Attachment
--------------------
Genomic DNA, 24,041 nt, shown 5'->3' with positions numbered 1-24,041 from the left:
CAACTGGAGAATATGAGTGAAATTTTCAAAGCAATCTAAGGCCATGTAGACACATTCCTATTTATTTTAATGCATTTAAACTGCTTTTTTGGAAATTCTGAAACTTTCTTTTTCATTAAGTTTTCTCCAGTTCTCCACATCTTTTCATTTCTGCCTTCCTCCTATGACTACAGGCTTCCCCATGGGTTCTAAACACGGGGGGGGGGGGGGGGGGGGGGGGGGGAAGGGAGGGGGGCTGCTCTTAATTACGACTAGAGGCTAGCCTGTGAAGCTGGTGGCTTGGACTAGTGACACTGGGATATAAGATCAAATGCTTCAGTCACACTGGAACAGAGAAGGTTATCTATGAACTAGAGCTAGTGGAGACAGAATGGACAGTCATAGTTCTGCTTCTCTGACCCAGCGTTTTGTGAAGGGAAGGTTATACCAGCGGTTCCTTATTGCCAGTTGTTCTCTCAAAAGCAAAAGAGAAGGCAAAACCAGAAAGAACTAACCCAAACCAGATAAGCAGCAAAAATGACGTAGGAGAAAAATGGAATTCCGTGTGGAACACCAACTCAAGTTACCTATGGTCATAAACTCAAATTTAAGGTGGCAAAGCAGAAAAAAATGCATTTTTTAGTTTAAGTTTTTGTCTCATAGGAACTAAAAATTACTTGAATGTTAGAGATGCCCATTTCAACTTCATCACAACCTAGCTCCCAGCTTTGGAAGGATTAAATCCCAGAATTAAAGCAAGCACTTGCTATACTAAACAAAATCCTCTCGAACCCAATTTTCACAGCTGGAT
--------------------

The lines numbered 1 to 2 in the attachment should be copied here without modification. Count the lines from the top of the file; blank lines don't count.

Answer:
Genomic DNA, 24,041 nt, shown 5'->3' with positions numbered 1-24,041 from the left:
CAACTGGAGAATATGAGTGAAATTTTCAAAGCAATCTAAGGCCATGTAGACACATTCCTATTTATTTTAATGCATTTAAACTGCTTTTTTGGAAATTCTGAAACTTTCTTTTTCATTAAGTTTTCTCCAGTTCTCCACATCTTTTCATTTCTGCCTTCCTCCTATGACTACAGGCTTCCCCATGGGTTCTAAACACGGGGGGGGGGGGGGGGGGGGGGGGGGGAAGGGAGGGGGGCTGCTCTTAATTACGACTAGAGGCTAGCCTGTGAAGCTGGTGGCTTGGACTAGTGACACTGGGATATAAGATCAAATGCTTCAGTCACACTGGAACAGAGAAGGTTATCTATGAACTAGAGCTAGTGGAGACAGAATGGACAGTCATAGTTCTGCTTCTCTGACCCAGCGTTTTGTGAAGGGAAGGTTATACCAGCGGTTCCTTATTGCCAGTTGTTCTCTCAAAAGCAAAAGAGAAGGCAAAACCAGAAAGAACTAACCCAAACCAGATAAGCAGCAAAAATGACGTAGGAGAAAAATGGAATTCCGTGTGGAACACCAACTCAAGTTACCTATGGTCATAAACTCAAATTTAAGGTGGCAAAGCAGAAAAAAATGCATTTTTTAGTTTAAGTTTTTGTCTCATAGGAACTAAAAATTACTTGAATGTTAGAGATGCCCATTTCAACTTCATCACAACCTAGCTCCCAGCTTTGGAAGGATTAAATCCCAGAATTAAAGCAAGCACTTGCTATACTAAACAAAATCCTCTCGAACCCAATTTTCACAGCTGGAT